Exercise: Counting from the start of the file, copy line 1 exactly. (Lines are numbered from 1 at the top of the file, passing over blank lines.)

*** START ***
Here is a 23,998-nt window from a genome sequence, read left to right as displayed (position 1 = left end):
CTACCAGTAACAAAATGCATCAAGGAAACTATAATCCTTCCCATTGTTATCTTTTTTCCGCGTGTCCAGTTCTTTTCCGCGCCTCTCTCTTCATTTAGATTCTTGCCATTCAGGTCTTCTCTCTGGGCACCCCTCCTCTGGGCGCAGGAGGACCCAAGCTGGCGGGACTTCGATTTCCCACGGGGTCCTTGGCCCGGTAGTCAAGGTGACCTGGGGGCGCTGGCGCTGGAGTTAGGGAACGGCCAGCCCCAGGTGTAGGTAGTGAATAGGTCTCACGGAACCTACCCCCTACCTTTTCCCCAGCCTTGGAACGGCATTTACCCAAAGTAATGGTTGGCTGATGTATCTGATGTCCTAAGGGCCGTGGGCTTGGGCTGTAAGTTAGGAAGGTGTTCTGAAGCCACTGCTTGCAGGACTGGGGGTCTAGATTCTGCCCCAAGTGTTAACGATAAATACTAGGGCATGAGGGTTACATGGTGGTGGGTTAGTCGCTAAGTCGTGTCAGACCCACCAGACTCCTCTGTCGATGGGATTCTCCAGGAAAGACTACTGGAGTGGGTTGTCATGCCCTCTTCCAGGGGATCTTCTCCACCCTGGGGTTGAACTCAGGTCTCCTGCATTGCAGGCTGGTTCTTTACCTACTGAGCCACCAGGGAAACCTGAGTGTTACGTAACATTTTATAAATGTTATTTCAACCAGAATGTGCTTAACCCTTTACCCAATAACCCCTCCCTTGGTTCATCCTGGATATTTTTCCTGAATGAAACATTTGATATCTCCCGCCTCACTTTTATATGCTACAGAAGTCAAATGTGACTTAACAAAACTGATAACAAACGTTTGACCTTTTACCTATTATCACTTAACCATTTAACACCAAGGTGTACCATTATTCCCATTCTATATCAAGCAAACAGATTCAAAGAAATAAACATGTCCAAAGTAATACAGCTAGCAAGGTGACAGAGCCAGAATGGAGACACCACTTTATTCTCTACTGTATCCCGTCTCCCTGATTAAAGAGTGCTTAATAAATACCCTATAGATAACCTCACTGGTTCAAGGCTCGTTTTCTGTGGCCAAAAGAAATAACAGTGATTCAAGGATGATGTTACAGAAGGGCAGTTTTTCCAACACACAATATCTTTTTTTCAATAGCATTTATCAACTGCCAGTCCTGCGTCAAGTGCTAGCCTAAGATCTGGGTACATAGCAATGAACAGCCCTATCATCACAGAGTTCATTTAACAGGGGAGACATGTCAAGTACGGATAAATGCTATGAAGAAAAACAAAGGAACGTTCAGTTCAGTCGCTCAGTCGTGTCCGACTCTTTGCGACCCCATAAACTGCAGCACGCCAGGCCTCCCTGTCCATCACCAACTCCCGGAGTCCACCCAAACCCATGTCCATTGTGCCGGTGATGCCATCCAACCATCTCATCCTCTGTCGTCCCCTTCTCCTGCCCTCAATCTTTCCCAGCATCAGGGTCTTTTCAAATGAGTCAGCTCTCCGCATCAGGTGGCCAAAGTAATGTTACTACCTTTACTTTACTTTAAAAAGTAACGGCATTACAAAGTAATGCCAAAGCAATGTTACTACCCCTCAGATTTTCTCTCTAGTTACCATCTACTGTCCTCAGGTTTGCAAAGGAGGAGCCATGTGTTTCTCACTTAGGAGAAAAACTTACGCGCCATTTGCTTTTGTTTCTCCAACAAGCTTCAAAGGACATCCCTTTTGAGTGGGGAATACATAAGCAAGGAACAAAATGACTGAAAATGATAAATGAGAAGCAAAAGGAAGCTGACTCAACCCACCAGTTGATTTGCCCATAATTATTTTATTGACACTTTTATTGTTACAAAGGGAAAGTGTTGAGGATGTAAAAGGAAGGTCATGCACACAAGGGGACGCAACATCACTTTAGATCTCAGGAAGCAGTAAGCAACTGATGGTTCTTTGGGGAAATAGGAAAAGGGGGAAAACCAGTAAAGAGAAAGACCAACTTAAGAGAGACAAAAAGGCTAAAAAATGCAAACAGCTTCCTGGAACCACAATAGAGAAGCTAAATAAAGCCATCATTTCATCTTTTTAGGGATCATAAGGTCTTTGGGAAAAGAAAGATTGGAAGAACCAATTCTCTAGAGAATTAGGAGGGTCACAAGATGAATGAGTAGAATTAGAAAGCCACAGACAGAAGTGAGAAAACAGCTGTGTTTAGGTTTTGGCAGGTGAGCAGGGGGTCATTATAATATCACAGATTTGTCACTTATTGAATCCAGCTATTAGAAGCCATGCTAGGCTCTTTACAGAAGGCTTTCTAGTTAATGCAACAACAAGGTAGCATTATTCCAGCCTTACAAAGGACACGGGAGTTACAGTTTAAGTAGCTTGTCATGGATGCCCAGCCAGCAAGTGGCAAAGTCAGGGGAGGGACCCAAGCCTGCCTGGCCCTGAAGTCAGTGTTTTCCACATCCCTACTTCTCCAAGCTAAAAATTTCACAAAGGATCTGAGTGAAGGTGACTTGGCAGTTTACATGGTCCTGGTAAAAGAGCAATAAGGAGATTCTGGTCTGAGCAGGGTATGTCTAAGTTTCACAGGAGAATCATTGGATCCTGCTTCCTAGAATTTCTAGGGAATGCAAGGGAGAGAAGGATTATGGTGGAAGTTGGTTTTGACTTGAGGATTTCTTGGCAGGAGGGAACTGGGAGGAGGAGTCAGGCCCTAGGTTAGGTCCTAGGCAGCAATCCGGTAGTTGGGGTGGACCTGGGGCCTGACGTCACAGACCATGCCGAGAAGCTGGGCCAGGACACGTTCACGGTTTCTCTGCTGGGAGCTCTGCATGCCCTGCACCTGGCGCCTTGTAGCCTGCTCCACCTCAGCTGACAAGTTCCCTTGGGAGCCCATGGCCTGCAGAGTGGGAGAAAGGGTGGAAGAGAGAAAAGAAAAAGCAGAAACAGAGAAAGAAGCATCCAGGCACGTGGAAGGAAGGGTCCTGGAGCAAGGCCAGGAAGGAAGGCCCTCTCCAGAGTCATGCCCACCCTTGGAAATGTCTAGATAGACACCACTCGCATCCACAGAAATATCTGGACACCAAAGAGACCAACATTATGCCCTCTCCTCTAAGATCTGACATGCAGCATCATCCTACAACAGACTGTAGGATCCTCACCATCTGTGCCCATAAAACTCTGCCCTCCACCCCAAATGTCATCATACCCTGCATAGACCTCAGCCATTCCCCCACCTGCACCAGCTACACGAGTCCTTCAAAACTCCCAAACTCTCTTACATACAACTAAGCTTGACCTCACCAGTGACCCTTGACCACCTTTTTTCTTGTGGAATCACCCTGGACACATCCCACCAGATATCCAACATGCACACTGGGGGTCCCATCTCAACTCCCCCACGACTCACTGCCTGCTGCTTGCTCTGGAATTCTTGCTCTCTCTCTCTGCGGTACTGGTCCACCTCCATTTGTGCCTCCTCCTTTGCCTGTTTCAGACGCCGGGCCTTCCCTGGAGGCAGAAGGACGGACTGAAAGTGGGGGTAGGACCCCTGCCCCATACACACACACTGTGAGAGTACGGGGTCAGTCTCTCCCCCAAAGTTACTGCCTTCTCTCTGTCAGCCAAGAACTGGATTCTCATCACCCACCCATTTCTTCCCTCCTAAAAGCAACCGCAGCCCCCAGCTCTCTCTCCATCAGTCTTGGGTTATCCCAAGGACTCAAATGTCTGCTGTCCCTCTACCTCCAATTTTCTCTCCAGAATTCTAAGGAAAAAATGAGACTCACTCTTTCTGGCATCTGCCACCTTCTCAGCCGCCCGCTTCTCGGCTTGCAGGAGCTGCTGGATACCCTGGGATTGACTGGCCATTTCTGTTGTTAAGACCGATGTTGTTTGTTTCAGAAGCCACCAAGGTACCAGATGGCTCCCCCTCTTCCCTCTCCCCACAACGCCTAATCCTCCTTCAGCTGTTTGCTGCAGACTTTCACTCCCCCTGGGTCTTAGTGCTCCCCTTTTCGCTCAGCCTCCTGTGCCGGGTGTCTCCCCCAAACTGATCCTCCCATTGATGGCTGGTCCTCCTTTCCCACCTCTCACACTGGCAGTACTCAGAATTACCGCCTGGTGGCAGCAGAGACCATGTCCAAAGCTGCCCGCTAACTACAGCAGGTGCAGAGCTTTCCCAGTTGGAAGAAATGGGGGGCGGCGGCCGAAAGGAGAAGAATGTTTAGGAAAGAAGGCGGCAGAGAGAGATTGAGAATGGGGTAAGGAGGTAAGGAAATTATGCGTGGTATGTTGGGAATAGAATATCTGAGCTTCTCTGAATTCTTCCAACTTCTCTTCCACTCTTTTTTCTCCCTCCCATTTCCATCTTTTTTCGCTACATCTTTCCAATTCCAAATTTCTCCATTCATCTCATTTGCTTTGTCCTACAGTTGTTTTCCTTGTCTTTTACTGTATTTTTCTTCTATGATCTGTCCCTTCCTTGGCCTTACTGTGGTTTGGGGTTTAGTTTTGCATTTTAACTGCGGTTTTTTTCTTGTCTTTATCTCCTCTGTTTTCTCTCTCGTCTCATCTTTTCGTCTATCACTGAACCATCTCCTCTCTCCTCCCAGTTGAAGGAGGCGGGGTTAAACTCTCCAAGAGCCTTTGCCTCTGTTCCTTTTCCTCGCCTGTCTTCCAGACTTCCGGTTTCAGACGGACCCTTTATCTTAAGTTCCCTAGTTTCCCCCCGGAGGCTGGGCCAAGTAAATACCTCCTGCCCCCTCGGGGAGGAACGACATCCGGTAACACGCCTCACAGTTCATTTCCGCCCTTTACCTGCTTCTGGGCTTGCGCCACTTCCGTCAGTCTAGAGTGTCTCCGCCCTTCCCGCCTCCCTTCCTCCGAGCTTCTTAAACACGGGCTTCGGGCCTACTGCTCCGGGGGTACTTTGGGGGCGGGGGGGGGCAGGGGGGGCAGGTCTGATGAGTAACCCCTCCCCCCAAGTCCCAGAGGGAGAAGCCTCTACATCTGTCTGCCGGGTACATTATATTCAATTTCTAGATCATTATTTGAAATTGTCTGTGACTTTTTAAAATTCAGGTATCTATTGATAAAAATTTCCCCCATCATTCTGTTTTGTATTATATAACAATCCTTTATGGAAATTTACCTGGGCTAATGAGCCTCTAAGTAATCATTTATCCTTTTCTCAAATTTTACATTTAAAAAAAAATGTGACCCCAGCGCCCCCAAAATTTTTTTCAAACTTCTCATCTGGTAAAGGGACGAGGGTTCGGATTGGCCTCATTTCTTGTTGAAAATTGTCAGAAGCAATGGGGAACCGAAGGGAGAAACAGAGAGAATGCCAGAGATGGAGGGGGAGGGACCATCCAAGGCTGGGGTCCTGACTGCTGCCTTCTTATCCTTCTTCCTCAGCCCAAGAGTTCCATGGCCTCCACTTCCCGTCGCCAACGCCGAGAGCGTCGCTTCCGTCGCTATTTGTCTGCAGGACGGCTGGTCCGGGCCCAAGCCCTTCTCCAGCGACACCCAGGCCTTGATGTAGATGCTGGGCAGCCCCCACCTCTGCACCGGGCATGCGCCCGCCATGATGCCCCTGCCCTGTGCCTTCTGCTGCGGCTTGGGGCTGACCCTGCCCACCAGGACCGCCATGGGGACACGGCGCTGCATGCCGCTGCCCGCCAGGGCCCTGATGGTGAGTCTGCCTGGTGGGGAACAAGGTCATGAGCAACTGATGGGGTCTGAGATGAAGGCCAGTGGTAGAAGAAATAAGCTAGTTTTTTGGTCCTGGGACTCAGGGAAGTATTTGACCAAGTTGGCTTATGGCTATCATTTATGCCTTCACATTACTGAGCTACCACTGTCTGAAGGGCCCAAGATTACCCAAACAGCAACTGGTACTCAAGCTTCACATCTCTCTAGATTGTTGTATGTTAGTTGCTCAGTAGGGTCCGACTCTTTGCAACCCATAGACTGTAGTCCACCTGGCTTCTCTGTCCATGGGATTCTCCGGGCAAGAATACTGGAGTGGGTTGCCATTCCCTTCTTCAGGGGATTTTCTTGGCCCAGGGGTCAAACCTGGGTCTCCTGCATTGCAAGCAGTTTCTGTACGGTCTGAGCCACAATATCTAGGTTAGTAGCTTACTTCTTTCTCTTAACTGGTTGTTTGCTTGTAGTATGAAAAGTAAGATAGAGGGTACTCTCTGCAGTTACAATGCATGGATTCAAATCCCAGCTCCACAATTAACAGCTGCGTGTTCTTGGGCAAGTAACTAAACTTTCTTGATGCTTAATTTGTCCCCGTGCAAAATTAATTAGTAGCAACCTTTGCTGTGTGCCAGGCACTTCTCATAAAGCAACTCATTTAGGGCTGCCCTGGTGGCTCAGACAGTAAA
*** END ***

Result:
Here is a 23,998-nt window from a genome sequence, read left to right as displayed (position 1 = left end):